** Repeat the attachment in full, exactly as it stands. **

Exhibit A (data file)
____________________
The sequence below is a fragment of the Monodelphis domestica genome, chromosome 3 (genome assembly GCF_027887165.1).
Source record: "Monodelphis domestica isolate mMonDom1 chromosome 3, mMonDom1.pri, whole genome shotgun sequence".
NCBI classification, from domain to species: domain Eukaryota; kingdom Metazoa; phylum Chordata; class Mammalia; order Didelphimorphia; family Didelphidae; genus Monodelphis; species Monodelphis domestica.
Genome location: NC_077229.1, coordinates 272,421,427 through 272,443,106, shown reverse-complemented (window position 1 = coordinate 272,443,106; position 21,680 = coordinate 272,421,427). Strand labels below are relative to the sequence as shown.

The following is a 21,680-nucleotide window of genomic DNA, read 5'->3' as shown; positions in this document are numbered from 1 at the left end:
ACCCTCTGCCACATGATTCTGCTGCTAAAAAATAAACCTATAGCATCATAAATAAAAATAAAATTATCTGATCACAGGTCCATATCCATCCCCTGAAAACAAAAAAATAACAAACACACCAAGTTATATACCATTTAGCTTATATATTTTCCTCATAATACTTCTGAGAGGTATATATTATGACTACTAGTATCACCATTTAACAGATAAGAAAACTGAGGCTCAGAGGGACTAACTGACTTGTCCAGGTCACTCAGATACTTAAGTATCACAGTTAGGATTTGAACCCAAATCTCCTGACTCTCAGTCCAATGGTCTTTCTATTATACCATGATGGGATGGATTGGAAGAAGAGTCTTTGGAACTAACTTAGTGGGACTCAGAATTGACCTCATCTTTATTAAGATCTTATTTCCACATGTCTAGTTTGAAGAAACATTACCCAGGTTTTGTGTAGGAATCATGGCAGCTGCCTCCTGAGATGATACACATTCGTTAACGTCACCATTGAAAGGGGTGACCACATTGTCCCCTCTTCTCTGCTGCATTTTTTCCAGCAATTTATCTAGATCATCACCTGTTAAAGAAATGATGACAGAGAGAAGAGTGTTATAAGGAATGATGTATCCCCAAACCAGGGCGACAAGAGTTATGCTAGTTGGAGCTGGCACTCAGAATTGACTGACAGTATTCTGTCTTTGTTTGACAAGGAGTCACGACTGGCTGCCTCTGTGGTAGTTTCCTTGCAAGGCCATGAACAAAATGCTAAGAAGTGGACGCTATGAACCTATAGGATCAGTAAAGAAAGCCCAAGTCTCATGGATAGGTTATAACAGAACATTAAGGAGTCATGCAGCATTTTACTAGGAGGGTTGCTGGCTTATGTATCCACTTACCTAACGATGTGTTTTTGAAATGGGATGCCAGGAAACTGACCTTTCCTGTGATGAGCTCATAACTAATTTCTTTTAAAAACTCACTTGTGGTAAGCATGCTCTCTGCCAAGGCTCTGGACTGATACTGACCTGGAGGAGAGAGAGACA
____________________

The sequence below is a fragment of the Monodelphis domestica genome, chromosome 3 (genome assembly GCF_027887165.1).
Source record: "Monodelphis domestica isolate mMonDom1 chromosome 3, mMonDom1.pri, whole genome shotgun sequence".
NCBI classification, from domain to species: domain Eukaryota; kingdom Metazoa; phylum Chordata; class Mammalia; order Didelphimorphia; family Didelphidae; genus Monodelphis; species Monodelphis domestica.
Genome location: NC_077229.1, coordinates 272,421,427 through 272,443,106, shown reverse-complemented (window position 1 = coordinate 272,443,106; position 21,680 = coordinate 272,421,427). Strand labels below are relative to the sequence as shown.

The following is a 21,680-nucleotide window of genomic DNA, read 5'->3' as shown; positions in this document are numbered from 1 at the left end:
ACCCTCTGCCACATGATTCTGCTGCTAAAAAATAAACCTATAGCATCATAAATAAAAATAAAATTATCTGATCACAGGTCCATATCCATCCCCTGAAAACAAAAAAATAACAAACACACCAAGTTATATACCATTTAGCTTATATATTTTCCTCATAATACTTCTGAGAGGTATATATTATGACTACTAGTATCACCATTTAACAGATAAGAAAACTGAGGCTCAGAGGGACTAACTGACTTGTCCAGGTCACTCAGATACTTAAGTATCACAGTTAGGATTTGAACCCAAATCTCCTGACTCTCAGTCCAATGGTCTTTCTATTATACCATGATGGGATGGATTGGAAGAAGAGTCTTTGGAACTAACTTAGTGGGACTCAGAATTGACCTCATCTTTATTAAGATCTTATTTCCACATGTCTAGTTTGAAGAAACATTACCCAGGTTTTGTGTAGGAATCATGGCAGCTGCCTCCTGAGATGATACACATTCGTTAACGTCACCATTGAAAGGGGTGACCACATTGTCCCCTCTTCTCTGCTGCATTTTTTCCAGCAATTTATCTAGATCATCACCTGTTAAAGAAATGATGACAGAGAGAAGAGTGTTATAAGGAATGATGTATCCCCAAACCAGGGCGACAAGAGTTATGCTAGTTGGAGCTGGCACTCAGAATTGACTGACAGTATTCTGTCTTTGTTTGACAAGGAGTCACGACTGGCTGCCTCTGTGGTAGTTTCCTTGCAAGGCCATGAACAAAATGCTAAGAAGTGGACGCTATGAACCTATAGGATCAGTAAAGAAAGCCCAAGTCTCATGGATAGGTTATAACAGAACATTAAGGAGTCATGCAGCATTTTACTAGGAGGGTTGCTGGCTTATGTATCCACTTACCTAACGATGTGTTTTTGAAATGGGATGCCAGGAAACTGACCTTTCCTGTGATGAGCTCATAACTAATTTCTTTTAAAAACTCACTTGTGGTAAGCATGCTCTCTGCCAAGGCTCTGGACTGATACTGACCTGGAGGAGAGAGAGACA